Edward L. Pierce, Memoir and letters of Charles Sumner: volume 4, Chapter 54: President Grant's cabinet.—A. T. Stewart's disability.—Mr. Fish, Secretary of State.—Motley, minister to England.—the Alabama claims.—the Johnson-Clarendon convention.— the senator's speech: its reception in this country and in England.—the British proclamation of belligerency.— national claims.—instructions to Motley.—consultations with Fish.—political address in the autumn.— lecture on caste.—1869. (search)
clamation of belligerency. This despatch was said by Lord Clarendon to be Mr. Sumner's speech over again, and by another Englishman to have out— Sumnered Sumner. Mr. Fish, as already seen, anticipated Sumner's full approval, and he received it. Judge Hoar also wrote Sumner the day before it was signed, probably after it had been read in the Cabinet: I think matters with England are going to your mind, and that your speech and our acts will not trouble each other. Sumner wrote to Motley, August 17: I talked over our question with Fish, and advised him strongly to present our case before the meeting of Congress, in length and breadth, with all its aggravations, so as to show our grievance; and at the same time to say that this was done to enable the British government to understand the feelings of our people; that we should rest without any demand of any kind, but that the British government should be invited to take it into candid consideration, to prepare the way for some equ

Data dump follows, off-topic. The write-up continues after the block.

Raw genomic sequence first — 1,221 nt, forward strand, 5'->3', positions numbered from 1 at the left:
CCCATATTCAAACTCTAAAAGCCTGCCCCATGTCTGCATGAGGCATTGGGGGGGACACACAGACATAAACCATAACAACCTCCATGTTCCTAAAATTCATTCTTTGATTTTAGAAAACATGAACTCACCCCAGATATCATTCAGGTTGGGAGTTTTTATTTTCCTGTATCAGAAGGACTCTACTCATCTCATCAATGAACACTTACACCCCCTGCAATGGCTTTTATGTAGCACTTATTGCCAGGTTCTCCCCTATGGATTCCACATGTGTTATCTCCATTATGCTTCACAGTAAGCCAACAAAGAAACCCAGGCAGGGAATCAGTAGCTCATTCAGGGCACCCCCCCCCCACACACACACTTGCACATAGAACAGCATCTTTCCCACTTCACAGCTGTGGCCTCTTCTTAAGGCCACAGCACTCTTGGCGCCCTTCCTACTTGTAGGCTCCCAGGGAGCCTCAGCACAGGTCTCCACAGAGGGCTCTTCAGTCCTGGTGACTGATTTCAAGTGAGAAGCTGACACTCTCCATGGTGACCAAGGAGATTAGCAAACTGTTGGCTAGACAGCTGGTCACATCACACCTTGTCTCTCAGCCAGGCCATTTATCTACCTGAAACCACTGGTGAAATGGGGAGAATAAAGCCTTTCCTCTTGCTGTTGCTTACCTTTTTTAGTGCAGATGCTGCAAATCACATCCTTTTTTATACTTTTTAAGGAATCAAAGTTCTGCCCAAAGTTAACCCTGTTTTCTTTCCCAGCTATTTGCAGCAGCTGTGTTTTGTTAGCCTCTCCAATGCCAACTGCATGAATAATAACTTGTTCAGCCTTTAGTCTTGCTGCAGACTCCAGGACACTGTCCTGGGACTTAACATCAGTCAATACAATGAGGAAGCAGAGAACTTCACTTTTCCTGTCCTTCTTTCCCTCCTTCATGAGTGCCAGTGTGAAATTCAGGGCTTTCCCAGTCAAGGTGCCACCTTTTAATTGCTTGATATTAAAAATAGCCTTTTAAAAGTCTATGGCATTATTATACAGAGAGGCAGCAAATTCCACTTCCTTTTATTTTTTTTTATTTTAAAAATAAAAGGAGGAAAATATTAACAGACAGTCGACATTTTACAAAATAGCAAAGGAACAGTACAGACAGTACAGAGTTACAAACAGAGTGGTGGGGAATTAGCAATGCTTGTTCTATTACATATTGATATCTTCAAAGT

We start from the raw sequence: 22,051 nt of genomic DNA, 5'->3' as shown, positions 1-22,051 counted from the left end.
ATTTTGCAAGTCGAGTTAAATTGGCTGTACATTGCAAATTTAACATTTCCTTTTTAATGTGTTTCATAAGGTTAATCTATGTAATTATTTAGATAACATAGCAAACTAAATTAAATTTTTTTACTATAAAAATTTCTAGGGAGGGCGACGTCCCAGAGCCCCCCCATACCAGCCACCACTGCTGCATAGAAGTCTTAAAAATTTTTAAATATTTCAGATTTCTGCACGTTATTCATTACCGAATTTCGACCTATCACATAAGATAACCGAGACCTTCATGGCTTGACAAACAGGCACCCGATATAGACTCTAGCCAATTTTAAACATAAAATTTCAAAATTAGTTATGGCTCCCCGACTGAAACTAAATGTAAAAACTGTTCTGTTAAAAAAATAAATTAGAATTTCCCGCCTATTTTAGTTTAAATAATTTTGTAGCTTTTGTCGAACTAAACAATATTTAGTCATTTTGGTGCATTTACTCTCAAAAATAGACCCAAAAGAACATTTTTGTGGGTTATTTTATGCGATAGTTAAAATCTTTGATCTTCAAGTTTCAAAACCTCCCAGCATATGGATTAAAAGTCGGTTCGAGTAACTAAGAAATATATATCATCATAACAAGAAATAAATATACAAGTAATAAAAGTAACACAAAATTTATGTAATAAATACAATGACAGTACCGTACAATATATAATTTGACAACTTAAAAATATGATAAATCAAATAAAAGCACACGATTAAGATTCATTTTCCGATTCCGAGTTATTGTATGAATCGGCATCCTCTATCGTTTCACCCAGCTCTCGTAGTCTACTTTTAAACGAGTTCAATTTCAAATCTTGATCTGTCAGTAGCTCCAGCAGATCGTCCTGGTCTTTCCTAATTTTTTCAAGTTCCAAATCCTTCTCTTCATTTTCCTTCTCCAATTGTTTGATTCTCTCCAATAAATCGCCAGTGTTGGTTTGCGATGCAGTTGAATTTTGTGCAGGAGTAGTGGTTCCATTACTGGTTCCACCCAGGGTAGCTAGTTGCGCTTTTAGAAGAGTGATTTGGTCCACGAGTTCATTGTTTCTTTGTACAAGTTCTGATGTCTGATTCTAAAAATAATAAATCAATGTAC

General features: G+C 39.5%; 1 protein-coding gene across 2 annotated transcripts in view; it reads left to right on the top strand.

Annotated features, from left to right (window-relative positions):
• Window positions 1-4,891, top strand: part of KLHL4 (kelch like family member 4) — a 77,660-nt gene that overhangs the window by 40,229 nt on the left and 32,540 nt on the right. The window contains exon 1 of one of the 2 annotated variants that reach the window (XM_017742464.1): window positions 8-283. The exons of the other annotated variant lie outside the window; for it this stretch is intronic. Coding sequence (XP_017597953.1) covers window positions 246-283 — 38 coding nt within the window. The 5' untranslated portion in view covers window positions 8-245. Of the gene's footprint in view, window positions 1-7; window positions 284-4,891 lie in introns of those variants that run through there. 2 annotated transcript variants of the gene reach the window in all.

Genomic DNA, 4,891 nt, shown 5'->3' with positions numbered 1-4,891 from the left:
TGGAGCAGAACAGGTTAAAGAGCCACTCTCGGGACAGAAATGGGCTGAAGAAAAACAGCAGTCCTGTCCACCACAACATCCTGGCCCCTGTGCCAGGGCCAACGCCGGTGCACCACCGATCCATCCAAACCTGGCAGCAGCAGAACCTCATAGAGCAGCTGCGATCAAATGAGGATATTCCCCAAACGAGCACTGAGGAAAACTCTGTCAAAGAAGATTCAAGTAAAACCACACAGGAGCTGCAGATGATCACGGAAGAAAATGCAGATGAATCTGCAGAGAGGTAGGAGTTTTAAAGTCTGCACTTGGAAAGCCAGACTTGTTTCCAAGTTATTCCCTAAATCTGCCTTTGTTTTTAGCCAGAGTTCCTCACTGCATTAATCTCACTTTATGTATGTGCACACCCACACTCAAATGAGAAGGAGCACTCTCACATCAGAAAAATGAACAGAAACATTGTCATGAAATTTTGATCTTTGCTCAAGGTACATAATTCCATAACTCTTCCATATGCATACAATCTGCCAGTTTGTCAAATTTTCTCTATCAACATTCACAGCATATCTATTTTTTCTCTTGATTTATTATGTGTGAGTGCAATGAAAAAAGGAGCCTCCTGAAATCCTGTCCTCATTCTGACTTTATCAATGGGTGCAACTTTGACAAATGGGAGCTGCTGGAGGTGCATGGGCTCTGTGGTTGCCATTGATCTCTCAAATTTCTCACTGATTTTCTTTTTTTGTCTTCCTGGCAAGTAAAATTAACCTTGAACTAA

Edward L. Pierce, Memoir and letters of Charles Sumner: volume 4, Chapter 57: attempts to reconcile the President and the senator.—ineligibility of the President for a second term.—the Civil-rights Bill.—sale of arms to France.—the liberal Republican party: Horace Greeley its candidate adopted by the Democrats.—Sumner's reserve.—his relations with Republican friends and his colleague.—speech against the President.—support of Greeley.—last journey to Europe.—a meeting with Motley.—a night with John Bright.—the President's re-election.—1871-1872. (search)
ion as to his purpose in supporting candidates; and he was still plied on both sides,—by Republican leaders to maintain his reserve, and by the supporters of Greeley to declare openly his connection with them. At first he thought of abstaining from taking any part; but with serious reflection he saw his duty in a different light. On July 29, in an open letter to colored citizens, he announced formally his support of Greeley. Works, vol. XV. pp. 175-195. Mr. Curtis in Harper's Weekly, August 17, reviewed the letter, saying to its author what he had said to him (Mr. Curtis) in connection with his support of Grant: You have taken a tremendous responsibility. God keep your conscience clear! The New York Tribune, July 31, gives an interview with Sumner concerning the letter to the colored citizens, and contains a leader app-roving the letter. This brought approving letters from Chief-Justice Chase, N. P. Banks, and R. E. Fenton, and a grateful letter from Greeley himself, who had h